By David Stooksbury
University of Georgia
The area north and west of the Chattahoochee River is in exceptional drought. Extreme drought conditions remain in the upper and middle Flint River basin, the upper and middle Oconee River basin and the upper and middle Savannah River basin. South-central and southeast Georgia are classified as being abnormally dry to moderate drought.
Georgia’s fall line runs from Columbus east to Augusta. Streams north of this line are below or at record low flows for late January.
The Chattahoochee River is flowing at 44 percent of its normal rate at Cornelia and 34 percent of its normal rate at Helen. The Chesatee River, the other major river that supplies water to Lake Lanier, is flowing at 40 percent of its normal rate at Dahlonega. The Etowah River, which supplies water to Lake Alattoona, is flowing at 38 percent of its normal rate at Canton.
Rivers setting record low flows for late January include the Coosa River near Rome, Coosawattee River near Pine Chapel, the Middle Oconee River near Athens, the Alcovy River above Covington and the Flint River near Griffin.
Rivers that currently have flow rates less than 50 percent of normal include the Broad River near Bell, the Chattooga River near Clayton and the Conasauga River near Tilton.
Along the fall line, soil moisture is rated at the 30th percentile. This means that 70 years out of 100 years the soils would be more moist in late January than they currently are.
Soils dry rapidly north of the fall line, where soil moisture conditions are well below normal. Soils in the mountains are rated at the 5th percentile. This means that 95 years out of 100 years the soils would be more moist in late January.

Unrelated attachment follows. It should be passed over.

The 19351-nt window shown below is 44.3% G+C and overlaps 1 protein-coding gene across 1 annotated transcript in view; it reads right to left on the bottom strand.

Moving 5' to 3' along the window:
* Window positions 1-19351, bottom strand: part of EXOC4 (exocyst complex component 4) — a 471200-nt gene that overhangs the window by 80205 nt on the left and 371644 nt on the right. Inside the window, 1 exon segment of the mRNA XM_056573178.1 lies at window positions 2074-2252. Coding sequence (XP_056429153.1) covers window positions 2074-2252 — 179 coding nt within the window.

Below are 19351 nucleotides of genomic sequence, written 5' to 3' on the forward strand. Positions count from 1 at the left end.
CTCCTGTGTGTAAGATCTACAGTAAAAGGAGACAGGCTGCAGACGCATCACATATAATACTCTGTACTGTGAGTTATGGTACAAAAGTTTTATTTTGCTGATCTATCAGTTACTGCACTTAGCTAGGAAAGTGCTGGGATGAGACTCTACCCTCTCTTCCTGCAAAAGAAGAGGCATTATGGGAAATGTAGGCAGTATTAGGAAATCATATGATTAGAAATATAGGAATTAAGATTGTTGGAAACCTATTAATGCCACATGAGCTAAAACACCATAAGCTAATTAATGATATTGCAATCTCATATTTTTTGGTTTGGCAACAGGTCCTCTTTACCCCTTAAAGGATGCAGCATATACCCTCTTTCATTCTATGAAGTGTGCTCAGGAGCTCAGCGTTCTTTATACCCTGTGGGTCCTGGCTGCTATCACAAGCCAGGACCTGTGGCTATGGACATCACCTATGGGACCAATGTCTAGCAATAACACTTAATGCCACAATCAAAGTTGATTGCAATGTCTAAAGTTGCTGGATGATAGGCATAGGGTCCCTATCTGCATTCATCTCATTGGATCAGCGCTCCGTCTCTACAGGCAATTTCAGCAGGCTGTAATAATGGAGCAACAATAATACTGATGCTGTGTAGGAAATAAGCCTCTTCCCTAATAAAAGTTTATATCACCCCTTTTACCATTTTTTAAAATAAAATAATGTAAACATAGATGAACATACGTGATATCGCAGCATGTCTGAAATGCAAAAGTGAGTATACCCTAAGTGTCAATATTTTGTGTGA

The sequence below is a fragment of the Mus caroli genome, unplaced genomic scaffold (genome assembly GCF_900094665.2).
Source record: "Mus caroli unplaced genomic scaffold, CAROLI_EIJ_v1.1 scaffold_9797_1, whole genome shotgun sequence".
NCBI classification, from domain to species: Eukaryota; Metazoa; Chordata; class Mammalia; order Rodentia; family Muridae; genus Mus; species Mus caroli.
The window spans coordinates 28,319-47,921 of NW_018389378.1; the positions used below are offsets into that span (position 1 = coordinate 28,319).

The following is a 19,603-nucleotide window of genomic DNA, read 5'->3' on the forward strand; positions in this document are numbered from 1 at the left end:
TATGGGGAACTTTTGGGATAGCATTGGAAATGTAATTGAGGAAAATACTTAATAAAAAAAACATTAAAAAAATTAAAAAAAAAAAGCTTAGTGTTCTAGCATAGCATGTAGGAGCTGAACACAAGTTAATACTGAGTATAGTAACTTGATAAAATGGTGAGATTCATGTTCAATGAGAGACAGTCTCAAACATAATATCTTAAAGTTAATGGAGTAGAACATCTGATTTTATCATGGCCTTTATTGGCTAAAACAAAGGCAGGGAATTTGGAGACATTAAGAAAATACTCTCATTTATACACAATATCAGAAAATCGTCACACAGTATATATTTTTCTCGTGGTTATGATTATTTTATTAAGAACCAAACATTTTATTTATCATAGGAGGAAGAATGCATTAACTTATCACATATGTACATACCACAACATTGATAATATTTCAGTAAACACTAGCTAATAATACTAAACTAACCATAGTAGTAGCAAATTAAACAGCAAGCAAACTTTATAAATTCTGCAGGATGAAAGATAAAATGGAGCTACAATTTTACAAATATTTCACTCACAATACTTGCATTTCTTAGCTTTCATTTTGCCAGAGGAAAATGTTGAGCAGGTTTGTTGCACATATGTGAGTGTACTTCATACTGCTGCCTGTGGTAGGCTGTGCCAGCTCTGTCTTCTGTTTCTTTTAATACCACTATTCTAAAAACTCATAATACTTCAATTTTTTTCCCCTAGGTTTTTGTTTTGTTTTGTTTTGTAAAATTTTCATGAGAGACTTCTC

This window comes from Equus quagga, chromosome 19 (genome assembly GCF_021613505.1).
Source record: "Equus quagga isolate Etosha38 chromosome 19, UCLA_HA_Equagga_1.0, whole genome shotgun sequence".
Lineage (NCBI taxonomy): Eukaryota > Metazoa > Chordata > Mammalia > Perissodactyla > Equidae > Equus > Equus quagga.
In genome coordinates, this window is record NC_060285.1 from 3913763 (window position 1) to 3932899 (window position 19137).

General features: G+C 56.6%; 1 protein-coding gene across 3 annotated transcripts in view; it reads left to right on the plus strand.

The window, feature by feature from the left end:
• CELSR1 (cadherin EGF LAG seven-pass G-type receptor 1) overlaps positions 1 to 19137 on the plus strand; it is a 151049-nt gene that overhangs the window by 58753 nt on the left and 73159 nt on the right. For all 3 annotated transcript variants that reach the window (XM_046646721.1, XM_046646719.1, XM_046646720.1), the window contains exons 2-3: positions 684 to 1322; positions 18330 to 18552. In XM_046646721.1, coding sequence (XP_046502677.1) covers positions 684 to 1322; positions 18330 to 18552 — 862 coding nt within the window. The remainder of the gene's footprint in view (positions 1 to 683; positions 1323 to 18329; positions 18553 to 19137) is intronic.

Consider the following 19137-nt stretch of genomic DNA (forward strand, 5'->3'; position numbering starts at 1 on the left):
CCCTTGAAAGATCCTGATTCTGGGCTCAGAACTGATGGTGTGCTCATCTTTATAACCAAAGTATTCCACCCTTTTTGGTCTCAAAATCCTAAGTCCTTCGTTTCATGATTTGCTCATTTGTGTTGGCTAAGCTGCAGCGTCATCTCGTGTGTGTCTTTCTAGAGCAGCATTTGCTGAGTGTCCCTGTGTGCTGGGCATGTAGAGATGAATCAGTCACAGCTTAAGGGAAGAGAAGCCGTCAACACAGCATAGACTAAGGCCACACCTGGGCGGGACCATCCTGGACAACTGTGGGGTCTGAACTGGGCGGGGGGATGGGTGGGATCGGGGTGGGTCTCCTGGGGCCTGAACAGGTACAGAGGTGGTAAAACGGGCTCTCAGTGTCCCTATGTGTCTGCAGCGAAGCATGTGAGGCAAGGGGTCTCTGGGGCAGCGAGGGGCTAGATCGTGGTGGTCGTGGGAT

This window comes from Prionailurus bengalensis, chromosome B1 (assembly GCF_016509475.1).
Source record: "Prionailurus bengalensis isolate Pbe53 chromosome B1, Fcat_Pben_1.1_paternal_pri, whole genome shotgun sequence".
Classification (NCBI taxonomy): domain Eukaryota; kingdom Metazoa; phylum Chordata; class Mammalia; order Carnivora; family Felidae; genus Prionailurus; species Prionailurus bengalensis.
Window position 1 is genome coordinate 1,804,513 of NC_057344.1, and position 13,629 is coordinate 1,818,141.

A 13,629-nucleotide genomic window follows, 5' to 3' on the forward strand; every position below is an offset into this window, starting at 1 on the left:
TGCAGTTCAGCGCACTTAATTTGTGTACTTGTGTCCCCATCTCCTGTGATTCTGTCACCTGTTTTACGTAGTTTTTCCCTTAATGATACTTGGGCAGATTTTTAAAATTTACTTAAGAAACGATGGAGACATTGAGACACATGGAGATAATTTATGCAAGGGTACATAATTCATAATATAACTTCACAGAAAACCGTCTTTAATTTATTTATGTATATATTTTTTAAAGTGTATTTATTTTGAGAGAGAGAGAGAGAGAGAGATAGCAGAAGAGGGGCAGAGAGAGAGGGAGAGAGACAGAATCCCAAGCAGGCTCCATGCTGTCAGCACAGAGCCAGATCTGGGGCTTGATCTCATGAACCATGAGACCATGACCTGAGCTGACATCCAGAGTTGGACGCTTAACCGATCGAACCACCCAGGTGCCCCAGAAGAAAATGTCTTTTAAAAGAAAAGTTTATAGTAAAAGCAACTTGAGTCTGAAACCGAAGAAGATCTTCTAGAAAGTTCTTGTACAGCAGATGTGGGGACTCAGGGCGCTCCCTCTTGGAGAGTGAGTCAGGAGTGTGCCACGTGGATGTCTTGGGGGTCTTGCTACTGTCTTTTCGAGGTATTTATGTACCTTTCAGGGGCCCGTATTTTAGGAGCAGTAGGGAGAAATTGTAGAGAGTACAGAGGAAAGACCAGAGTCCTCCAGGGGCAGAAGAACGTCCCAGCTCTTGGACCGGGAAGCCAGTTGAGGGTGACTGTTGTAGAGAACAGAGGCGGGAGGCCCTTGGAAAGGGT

Soil moisture south of the line is rated near normal. However, while the rating is near normal, soils in many locations in south Georgia are slightly drier than average for late January. Extreme coastal Georgia has soil moisture slightly above normal.
Groundwater levels remain below normal for late January across south-central and southwest Georgia. The only monitoring wells with normal groundwater levels are in Early and Lee counties.
Surface and groundwater data is from the U.S. Geological Survey.
Rainfall deficits remains large across north Georgia. For the past 180 days, Athens has received 69 percent of its normal rainfall, Atlanta has received 73 percent and Columbus has received 89 percent.
For the past year, Athens has received 63 percent of its normal rainfall, Atlanta has received 60 percent and Columbus 79 percent.
The outlook isn’t promising. There is still a very good probability that drought conditions will intensify. Thanks to a moderate to strong La Niña climate pattern, there is a high probability that Georgia will experience temperatures above normal and rainfall below normal through spring.
There is concern Georgia will not receive enough rain this winter and spring to cushion us this summer. If we do not receive enough rain, we may need strong conservation efforts in summer to protect the water supply.
For current Georgia drought information, go to the Web site www.georgiadrought.org. Weather information is available at University of Georgia automated weather station network Web site www.georgiaweather.net.
(David Emory Stooksbury is associate professor of Biological and Agricultural Engineering at University of Georgia's College of Agricultural and Environmental Sciences.)